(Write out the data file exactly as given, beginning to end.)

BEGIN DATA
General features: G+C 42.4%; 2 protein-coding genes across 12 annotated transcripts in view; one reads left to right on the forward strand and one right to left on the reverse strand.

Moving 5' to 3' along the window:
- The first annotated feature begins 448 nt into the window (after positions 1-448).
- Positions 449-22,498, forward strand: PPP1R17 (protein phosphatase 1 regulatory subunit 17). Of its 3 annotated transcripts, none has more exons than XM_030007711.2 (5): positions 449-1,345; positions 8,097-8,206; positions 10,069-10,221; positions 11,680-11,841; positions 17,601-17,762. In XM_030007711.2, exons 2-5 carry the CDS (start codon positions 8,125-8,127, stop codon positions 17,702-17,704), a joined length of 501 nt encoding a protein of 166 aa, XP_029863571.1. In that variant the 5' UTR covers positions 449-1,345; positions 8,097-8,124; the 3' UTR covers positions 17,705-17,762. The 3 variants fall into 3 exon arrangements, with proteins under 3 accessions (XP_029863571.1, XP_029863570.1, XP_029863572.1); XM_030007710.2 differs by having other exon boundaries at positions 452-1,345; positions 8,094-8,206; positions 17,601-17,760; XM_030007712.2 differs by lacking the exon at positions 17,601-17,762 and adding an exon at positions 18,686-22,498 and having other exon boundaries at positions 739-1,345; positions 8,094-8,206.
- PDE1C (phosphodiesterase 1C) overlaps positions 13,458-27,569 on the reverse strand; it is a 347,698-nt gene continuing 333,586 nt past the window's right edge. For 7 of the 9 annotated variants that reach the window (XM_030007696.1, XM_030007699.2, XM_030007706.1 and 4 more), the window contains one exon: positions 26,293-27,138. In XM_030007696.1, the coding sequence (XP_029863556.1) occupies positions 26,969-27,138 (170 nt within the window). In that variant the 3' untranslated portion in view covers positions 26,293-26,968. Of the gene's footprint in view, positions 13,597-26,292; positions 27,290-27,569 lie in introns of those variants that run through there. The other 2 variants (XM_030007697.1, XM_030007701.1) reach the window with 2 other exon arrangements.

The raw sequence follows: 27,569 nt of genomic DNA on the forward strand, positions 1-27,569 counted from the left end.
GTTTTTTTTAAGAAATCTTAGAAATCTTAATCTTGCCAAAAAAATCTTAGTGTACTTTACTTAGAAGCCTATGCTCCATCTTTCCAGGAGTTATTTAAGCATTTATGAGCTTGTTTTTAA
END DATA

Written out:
General features: G+C 42.4%; 2 protein-coding genes across 12 annotated transcripts in view; one reads left to right on the forward strand and one right to left on the reverse strand.

Moving 5' to 3' along the window:
- The first annotated feature begins 448 nt into the window (after positions 1-448).
- Positions 449-22,498, forward strand: PPP1R17 (protein phosphatase 1 regulatory subunit 17). Of its 3 annotated transcripts, none has more exons than XM_030007711.2 (5): positions 449-1,345; positions 8,097-8,206; positions 10,069-10,221; positions 11,680-11,841; positions 17,601-17,762. In XM_030007711.2, exons 2-5 carry the CDS (start codon positions 8,125-8,127, stop codon positions 17,702-17,704), a joined length of 501 nt encoding a protein of 166 aa, XP_029863571.1. In that variant the 5' UTR covers positions 449-1,345; positions 8,097-8,124; the 3' UTR covers positions 17,705-17,762. The 3 variants fall into 3 exon arrangements, with proteins under 3 accessions (XP_029863571.1, XP_029863570.1, XP_029863572.1); XM_030007710.2 differs by having other exon boundaries at positions 452-1,345; positions 8,094-8,206; positions 17,601-17,760; XM_030007712.2 differs by lacking the exon at positions 17,601-17,762 and adding an exon at positions 18,686-22,498 and having other exon boundaries at positions 739-1,345; positions 8,094-8,206.
- PDE1C (phosphodiesterase 1C) overlaps positions 13,458-27,569 on the reverse strand; it is a 347,698-nt gene continuing 333,586 nt past the window's right edge. For 7 of the 9 annotated variants that reach the window (XM_030007696.1, XM_030007699.2, XM_030007706.1 and 4 more), the window contains one exon: positions 26,293-27,138. In XM_030007696.1, the coding sequence (XP_029863556.1) occupies positions 26,969-27,138 (170 nt within the window). In that variant the 3' untranslated portion in view covers positions 26,293-26,968. Of the gene's footprint in view, positions 13,597-26,292; positions 27,290-27,569 lie in introns of those variants that run through there. The other 2 variants (XM_030007697.1, XM_030007701.1) reach the window with 2 other exon arrangements.

The raw sequence follows: 27,569 nt of genomic DNA on the forward strand, positions 1-27,569 counted from the left end.
GTTTTTTTTAAGAAATCTTAGAAATCTTAATCTTGCCAAAAAAATCTTAGTGTACTTTACTTAGAAGCCTATGCTCCATCTTTCCAGGAGTTATTTAAGCATTTATGAGCTTGTTTTTAA